Duration of treatment / exposure:
14 weeks average
Frequency of treatment:
6 hours/day plus chamber equilibration time (12 mins), 5 days per week
Doses / concentrationsopen allclose all
Dose / conc.:
31 ppm
29.8-32.2 ppm measured.
Dose / conc.:
62.5 ppm
60.3 - 63.9 ppm measured.
Dose / conc.:
125 ppm
119 - 131 ppm measured.
Dose / conc.:
250 ppm
238 - 260 ppm measured.
Dose / conc.:
500 ppm
478 - 516 ppm measured
No. of animals per sex per dose:
Control animals:
yes, sham-exposed
Details on study design:
- Dose selection rationale: Maximum dose set as maximum that could be acheived without generating aerosol particles.
Positive control:


Observations and examinations performed and frequency:
- Time schedule: Twice daily

- Time schedule: weekly and at end of study

- Time schedule for examinations: start, weeekly and at end of study

- Food consumption for each animal determined and mean daily diet consumption calculated as g food/kg body weight/day: No



- Time schedule for collection of blood: at end of study prior to sacrifice - collected from retroorbital sinus
- Anaesthetic used for blood collection: Yes (identity) CO2/O2
- Animals fasted: No data
- How many animals: all survivors
- Parameters checked: erythrocyte, leucocyte, platelet counts; MCV, MCHg, MCHg concentration; hematocrit, leucocyte differential count and nucleated erythrocyte count.



Sacrifice and pathology:
HISTOPATHOLOGY: Yes. Complete histopathology performed on top and bottom dose animals plus 250ppm females. Apart from gross lesions, the following were examined: adrenal gland, bone with marrow, brain, clitoral gland, esophagus, heart, large intestine (cecum, colon, rectum), small intestine (duodenum, jejunum, ileum), kidney, larynx, liver, lung, lymph nodes, (mandibular, mesenteric, brochial, mediastinal), mammary gland, nose, overy, pancreas, parathyroid gland, pituitary gland, preputial gland, prostate gland, salivary gland, spleen, stomach (fore and glandular), testes (with epididymis and seminal vesicle), thymus, thyroid gland, trachea, urinary bladder, uterus. Histopathology on remaining animals: bone with marrow, forestomach, kidney, spleen of male rats and nose, salivary gland, tail and thymus of female rats.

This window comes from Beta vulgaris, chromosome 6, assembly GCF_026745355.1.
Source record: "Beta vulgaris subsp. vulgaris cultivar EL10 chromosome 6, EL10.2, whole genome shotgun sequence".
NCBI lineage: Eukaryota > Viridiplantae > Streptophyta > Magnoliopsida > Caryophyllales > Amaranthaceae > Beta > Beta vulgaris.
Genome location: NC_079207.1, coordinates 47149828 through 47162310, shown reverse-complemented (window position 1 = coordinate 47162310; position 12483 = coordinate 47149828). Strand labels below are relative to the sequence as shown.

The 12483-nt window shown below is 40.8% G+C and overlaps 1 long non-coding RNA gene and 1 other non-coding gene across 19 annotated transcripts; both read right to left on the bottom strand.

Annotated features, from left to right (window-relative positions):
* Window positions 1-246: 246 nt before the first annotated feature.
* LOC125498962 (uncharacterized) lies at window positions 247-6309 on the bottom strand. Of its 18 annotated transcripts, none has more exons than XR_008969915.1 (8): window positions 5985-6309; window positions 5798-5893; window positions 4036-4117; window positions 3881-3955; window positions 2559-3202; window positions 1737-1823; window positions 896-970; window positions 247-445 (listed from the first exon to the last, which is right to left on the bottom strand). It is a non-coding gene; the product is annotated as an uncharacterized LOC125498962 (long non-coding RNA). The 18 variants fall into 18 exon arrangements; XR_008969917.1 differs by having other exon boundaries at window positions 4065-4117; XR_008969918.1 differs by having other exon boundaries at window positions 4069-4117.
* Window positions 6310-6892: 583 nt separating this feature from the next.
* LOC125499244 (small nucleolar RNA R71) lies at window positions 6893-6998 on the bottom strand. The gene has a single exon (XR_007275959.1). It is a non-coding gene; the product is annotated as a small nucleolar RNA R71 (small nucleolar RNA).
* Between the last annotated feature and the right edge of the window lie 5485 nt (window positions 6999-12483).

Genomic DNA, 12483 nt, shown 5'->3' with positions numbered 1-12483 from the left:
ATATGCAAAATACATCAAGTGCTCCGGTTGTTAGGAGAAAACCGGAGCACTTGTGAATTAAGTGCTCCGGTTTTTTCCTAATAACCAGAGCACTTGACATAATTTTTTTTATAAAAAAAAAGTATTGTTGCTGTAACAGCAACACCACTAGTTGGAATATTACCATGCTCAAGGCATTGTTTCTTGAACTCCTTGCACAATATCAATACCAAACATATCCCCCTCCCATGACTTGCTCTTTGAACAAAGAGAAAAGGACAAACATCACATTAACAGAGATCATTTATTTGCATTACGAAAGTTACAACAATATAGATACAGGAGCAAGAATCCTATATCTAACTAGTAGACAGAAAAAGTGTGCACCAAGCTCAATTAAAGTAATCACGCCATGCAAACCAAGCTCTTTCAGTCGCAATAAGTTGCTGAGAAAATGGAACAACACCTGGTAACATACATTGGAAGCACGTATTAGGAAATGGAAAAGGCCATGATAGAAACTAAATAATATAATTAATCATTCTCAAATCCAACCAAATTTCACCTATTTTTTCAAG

Other examinations:
Probability of survival estimated by product limit procedure of Kaplan and Meier (1958). Dose related effects tested with Cox's method (1972) for group equality and Tarone's 1975 life table test to identify dose related trends. Reported p values 2 sided. The ply-k test was used to assess for lesion prevalence (modified version of Cochran-Armitage test). Organ and body weight assess using Dunett's parametric multicomparison procedure. Haematology data analysed using method of Shirley and Dunn for nonparametric data along with Jonckheere's method to test for trend. Dixon and Masssey (1951) method used to eliminate outlier values.